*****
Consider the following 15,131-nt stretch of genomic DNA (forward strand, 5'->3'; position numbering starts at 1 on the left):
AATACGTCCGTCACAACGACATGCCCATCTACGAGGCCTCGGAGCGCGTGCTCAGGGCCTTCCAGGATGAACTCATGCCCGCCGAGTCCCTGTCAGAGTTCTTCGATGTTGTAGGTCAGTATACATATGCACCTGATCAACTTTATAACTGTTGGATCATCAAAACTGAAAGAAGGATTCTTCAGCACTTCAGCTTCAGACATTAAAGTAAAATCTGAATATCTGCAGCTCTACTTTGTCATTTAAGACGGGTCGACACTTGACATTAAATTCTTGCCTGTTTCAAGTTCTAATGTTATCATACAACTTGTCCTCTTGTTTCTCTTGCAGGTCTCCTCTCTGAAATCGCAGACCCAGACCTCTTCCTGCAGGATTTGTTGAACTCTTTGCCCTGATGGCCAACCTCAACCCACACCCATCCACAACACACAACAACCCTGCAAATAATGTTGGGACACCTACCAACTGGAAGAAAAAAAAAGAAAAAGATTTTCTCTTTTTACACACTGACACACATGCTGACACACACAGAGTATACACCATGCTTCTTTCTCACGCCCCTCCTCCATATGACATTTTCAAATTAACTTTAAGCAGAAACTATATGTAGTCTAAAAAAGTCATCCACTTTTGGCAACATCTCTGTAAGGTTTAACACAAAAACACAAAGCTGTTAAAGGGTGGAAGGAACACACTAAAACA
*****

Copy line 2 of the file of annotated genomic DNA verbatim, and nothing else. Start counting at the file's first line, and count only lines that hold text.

AATACGTCCGTCACAACGACATGCCCATCTACGAGGCCTCGGAGCGCGTGCTCAGGGCCTTCCAGGATGAACTCATGCCCGCCGAGTCCCTGTCAGAGTTCTTCGATGTTGTAGGTCAGTATACATATGCACCTGATCAACTTTATAACTGTTGGATCATCAAAACTGAAAGAAGGATTCTTCAGCACTTCAGCTTCAGACATTAAAGTAAAATCTGAATATCTGCAGCTCTACTTTGTCATTTAAGACGGGTCGACACTTGACATTAAATTCTTGCCTGTTTCAAGTTCTAATGTTATCATACAACTTGTCCTCTTGTTTCTCTTGCAGGTCTCCTCTCTGAAATCGCAGACCCAGACCTCTTCCTGCAGGATTTGTTGAACTCTTTGCCCTGATGGCCAACCTCAACCCACACCCATCCACAACACACAACAACCCTGCAAATAATGTTGGGACACCTACCAACTGGAAGAAAAAAAAAGAAAAAGATTTTCTCTTTTTACACACTGACACACATGCTGACACACACAGAGTATACACCATGCTTCTTTCTCACGCCCCTCCTCCATATGACATTTTCAAATTAACTTTAAGCAGAAACTATATGTAGTCTAAAAAAGTCATCCACTTTTGGCAACATCTCTGTAAGGTTTAACACAAAAACACAAAGCTGTTAAAGGGTGGAAGGAACACACTAAAACA